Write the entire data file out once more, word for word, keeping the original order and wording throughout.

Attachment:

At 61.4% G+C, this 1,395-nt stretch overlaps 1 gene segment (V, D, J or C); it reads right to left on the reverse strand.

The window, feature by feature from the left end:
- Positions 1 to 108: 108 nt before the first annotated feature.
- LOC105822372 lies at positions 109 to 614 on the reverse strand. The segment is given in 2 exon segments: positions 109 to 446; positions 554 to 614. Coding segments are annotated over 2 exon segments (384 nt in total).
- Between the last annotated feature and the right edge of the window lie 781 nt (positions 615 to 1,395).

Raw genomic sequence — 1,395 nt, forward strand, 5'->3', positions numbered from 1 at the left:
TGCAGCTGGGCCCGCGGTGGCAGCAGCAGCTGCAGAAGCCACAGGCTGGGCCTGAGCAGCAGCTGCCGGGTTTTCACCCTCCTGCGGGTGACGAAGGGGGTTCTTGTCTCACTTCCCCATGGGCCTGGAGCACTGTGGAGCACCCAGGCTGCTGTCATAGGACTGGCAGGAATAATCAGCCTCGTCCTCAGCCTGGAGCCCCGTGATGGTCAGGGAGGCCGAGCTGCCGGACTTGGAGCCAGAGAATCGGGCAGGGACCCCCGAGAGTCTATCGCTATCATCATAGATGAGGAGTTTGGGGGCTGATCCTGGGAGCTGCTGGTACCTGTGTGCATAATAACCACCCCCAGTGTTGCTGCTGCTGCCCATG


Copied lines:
At 61.4% G+C, this 1,395-nt stretch overlaps 1 gene segment (V, D, J or C); it reads right to left on the reverse strand.

The window, feature by feature from the left end:
- Positions 1 to 108: 108 nt before the first annotated feature.
- LOC105822372 lies at positions 109 to 614 on the reverse strand. The segment is given in 2 exon segments: positions 109 to 446; positions 554 to 614. Coding segments are annotated over 2 exon segments (384 nt in total).
- Between the last annotated feature and the right edge of the window lie 781 nt (positions 615 to 1,395).

Raw genomic sequence — 1,395 nt, forward strand, 5'->3', positions numbered from 1 at the left:
TGCAGCTGGGCCCGCGGTGGCAGCAGCAGCTGCAGAAGCCACAGGCTGGGCCTGAGCAGCAGCTGCCGGGTTTTCACCCTCCTGCGGGTGACGAAGGGGGTTCTTGTCTCACTTCCCCATGGGCCTGGAGCACTGTGGAGCACCCAGGCTGCTGTCATAGGACTGGCAGGAATAATCAGCCTCGTCCTCAGCCTGGAGCCCCGTGATGGTCAGGGAGGCCGAGCTGCCGGACTTGGAGCCAGAGAATCGGGCAGGGACCCCCGAGAGTCTATCGCTATCATCATAGATGAGGAGTTTGGGGGCTGATCCTGGGAGCTGCTGGTACCTGTGTGCATAATAACCACCCCCAGTGTTGCTGCTGCTGCCCATG